Upcountry Maui and the North shore have some of the best restaurants on the island, serving local Hawaiian dishes, seafood specials made from the fresh catch, fine dining options, and much more. Some crowd-favorite places are Mama’s Fish House and Paia Fish Market, both well-known for their gourmet quality food. 

Securing a reservation at Mama’s Fish House is difficult, as they’re booked months before. But, if you’re lucky enough to get one, try their lobster tail, Opakapaka and Mahi Mahi dishes, and fresh seafood pasta. 

Paia Fish Market is your second best option for fresh island seafood. It’s not crowded like most places nearby and serves tasty fish and chips, snapper, and sashimi dishes. They also have classics like burgers and tacos, so everyone can enjoy the food here.

Day 5 – Central and North Maui

The Central and North Maui areas are smaller than the rest of the island but have terrific island hotspots that you don’t want to miss. You’ll start your day by trekking the Waihe’e Ridge Trail, then wander through the Iao Valley State Park. Afterward, swim in Baldwin Beach, enjoy a tour of Maui’s plantations, and end the day with a night of art and culture.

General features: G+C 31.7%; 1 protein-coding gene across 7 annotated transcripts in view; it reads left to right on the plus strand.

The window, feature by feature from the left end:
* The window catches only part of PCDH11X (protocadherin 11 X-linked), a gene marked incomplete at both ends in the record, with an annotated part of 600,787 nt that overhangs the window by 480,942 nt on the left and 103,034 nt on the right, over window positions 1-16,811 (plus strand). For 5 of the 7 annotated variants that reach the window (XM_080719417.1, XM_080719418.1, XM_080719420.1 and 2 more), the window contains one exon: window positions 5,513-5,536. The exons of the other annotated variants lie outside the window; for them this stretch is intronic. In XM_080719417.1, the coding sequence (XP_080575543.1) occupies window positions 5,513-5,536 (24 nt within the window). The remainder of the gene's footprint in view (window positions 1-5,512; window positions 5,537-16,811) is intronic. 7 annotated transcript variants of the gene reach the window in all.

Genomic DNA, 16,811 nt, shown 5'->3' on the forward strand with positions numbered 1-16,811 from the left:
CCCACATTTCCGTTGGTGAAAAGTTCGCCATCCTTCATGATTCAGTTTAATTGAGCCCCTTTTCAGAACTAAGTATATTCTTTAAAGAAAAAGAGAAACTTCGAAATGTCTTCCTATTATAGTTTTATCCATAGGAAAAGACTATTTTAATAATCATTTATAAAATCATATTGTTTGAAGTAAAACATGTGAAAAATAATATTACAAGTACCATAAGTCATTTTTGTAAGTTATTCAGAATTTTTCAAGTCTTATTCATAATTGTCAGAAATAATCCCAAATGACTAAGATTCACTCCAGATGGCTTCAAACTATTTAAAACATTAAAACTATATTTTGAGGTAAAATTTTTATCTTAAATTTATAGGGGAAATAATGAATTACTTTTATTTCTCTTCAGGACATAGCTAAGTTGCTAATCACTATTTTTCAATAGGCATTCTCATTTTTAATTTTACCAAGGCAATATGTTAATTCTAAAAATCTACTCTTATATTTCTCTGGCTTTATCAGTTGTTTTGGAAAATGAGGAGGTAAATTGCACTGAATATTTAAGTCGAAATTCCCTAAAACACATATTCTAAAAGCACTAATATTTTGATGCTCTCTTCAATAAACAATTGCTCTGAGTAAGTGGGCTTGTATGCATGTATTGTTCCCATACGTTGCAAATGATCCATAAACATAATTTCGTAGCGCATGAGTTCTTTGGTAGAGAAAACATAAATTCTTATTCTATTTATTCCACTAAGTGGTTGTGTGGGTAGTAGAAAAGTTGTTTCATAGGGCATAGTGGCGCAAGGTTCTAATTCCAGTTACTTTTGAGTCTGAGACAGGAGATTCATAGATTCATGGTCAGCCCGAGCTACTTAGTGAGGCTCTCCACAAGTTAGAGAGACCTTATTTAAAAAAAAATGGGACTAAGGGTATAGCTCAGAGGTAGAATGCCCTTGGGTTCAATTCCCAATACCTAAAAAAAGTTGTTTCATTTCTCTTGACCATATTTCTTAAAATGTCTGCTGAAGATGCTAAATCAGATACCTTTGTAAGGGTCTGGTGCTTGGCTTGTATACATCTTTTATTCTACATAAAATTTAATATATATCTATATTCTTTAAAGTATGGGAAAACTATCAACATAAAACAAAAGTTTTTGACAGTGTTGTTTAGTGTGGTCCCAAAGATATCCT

1. Waihee Ridge Trail

Waihe’e Ridge Trail is a stunning hike that offers views of the island from a high elevation. The roundtrip takes 2-3 hours, and you’re met with views of the coast on your right and beautiful greenery on your left. 

The trail includes steep inclines that are tiring for most people, but you can rest on benches along the way and marvel at the gorgeous views. Most people don’t trek up, but if you reach the top, there’s a viewing platform with stunning views of the Valley Isle and the nearby Makamakaole Falls. 

Note: Avoid the hike on a rainy day or soon after rains since the inclines are impossible to hike when slippery.

  1. Iao Valley State Park